The name Günzburg is on the east pillar of the triumphal arch in Paris (there, however, GUNTZBOURG is written). Responsible for this was Napoleon , who in 1805 forgot to pay his bill of 463 guilders in Günzburg . In 1989, French President François Mitterrand , accompanied by then Chancellor Helmut Kohl, symbolically paid off the old debts during a visit to the historic old town.


Web links

Commons : Günzburg  - Collection of images, videos and audio files
Wikisource: Günzburg  - Sources and full texts

Individual evidence

  1. "Data 2" sheet, Statistical Report A1200C 202041 Population of the municipalities, districts and administrative districts 1st quarter 2020 (population based on the 2011 census) ( help ).
  2. ^ Community of Günzburg in the local database of the Bavarian State Library Online . Bayerische Staatsbibliothek, accessed on August 30, 2019.
  3. a b Joseph Schnetz: River names of the Bavarian Swabia . 1st issue, Verlag Dr. C. Wolf & Sohn, Munich 1950.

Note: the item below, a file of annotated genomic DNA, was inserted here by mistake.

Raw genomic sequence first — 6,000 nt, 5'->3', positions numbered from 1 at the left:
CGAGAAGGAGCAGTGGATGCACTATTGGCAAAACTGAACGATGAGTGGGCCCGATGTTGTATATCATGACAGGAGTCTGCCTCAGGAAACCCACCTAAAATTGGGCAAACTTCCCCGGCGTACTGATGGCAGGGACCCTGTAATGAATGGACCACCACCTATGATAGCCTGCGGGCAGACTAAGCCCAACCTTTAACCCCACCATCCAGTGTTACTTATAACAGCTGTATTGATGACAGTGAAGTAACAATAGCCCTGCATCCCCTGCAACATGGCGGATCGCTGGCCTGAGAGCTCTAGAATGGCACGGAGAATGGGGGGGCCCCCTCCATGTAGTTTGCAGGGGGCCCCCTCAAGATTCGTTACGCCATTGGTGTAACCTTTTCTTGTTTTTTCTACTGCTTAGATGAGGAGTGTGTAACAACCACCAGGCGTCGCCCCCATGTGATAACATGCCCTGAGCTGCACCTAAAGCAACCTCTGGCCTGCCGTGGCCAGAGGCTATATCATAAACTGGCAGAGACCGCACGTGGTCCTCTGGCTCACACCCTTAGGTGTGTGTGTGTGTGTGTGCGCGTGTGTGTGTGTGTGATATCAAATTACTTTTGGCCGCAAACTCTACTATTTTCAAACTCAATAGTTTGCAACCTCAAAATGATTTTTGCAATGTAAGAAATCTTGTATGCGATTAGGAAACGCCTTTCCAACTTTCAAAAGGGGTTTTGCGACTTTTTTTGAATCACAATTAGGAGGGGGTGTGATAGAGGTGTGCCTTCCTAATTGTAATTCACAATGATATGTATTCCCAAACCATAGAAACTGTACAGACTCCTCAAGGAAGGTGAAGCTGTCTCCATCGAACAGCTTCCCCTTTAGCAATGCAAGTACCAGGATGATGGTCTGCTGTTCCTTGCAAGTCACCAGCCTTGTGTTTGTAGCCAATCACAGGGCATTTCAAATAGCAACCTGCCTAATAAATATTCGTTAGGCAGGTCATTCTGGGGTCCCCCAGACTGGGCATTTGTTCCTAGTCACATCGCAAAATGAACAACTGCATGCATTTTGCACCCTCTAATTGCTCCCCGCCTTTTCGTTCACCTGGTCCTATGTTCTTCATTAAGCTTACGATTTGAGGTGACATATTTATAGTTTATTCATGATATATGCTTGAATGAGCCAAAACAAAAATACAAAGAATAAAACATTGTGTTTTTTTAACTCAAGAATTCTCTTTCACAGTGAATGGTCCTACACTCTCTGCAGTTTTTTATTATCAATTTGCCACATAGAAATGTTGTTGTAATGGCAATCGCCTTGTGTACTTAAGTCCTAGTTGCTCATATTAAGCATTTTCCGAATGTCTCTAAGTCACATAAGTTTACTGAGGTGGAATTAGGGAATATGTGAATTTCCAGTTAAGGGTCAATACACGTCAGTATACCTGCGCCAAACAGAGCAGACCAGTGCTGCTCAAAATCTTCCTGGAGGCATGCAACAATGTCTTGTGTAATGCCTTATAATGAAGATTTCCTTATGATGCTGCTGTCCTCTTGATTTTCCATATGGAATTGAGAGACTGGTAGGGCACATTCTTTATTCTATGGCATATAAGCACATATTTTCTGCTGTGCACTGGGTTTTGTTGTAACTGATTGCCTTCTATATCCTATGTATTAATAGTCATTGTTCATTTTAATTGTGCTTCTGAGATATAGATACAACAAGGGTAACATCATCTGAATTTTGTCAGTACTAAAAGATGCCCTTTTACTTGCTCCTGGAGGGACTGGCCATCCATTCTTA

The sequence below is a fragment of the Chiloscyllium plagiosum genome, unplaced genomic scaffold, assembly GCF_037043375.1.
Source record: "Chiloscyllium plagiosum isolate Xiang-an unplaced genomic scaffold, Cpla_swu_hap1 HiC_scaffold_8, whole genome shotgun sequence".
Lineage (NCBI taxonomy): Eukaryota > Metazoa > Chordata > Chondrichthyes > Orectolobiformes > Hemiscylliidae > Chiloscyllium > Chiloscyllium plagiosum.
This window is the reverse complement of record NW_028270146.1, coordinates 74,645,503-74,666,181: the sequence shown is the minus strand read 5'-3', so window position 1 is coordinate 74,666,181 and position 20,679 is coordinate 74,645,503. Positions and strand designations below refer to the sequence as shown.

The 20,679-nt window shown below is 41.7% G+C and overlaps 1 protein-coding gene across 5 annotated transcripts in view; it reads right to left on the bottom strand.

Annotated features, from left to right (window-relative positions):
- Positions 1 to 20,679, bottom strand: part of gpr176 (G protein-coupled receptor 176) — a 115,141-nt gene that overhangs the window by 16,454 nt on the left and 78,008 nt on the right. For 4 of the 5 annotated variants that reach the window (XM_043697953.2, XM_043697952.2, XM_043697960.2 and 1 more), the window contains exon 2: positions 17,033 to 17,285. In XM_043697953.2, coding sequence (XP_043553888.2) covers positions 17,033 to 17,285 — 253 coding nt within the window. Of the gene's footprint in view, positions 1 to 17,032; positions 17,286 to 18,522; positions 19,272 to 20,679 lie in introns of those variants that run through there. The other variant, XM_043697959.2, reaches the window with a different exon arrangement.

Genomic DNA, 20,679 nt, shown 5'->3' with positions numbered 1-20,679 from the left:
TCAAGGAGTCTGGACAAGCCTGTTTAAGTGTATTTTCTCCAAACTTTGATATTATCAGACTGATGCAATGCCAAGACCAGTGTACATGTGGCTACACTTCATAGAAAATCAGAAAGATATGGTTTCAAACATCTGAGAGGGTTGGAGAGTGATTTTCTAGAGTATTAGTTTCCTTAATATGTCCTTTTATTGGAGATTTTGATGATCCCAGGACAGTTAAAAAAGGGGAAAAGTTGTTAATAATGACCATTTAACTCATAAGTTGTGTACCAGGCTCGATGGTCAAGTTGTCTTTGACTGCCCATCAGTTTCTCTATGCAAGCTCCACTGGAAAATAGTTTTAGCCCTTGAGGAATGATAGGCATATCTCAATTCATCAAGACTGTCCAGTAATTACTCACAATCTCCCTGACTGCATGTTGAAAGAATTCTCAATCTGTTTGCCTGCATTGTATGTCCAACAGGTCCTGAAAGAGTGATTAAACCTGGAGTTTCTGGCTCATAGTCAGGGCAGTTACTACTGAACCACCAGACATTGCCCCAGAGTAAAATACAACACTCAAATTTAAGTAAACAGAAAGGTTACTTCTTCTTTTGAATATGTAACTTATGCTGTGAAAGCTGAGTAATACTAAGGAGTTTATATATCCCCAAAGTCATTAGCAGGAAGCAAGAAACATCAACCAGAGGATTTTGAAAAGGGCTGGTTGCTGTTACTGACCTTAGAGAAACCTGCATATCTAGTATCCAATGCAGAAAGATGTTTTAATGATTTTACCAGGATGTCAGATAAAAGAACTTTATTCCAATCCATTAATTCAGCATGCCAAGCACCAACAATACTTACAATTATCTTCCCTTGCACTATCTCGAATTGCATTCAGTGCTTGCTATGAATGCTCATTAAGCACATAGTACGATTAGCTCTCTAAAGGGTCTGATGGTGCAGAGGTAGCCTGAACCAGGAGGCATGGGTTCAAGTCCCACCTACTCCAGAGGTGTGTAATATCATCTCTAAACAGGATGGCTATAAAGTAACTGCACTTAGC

4. ^ Wolf-Armin Freiherr von Reitzenstein : Lexicon of Bavarian place names . Verlag C. H. Beck, Munich, 1986.
  5. ^ Wolf-Armin Freiherr von Reitzenstein : Lexicon of Bavarian place names . Verlag C. H. Beck, Munich 1986.
  6. Wolfgang Czysz, Karlheinz Dietz, Thomas Fischer, Hans-Jörg Kellner (eds.): The Romans in Bavaria . Konrad Theiss publishing house, Munich 1995, ISBN 3-8062-1058-6 .
  7. Hans von Voltelini , Franz Huter (arrangement): Die Südtiroler Notariats-Imbreviaturen of the 13th Century. Part 2 (Acta Tirolensia 4). Innsbruck: Wagner 1951, p. 56, no.99.
  8. The abandoned maiden. Folk song from the time of the great Hungarian trains in the 18th century ”, in: Deutsche Gaue . Vol. IX (1908), p. 31 . reprinted in: Daniel Häberle: Emigration and Colony Foundations of the Palatinate in the 18th Century , 1909, p. 162; Franz Eichert: The Grail , Volume 20, Issues 1-6, Fredebeul & Koenen, 1925, p. 384; Karl Strölin: The Swabians abroad , Württemberg, 1935, p. 51; Katalin Árkossy, Maria Mirk: Language and society of a Hungarian-German Bergmann village as reflected in its lieder: Sprachgebrauch in Pilisszentiván / Sanktiwan bei Ofen , 1997, p. 8.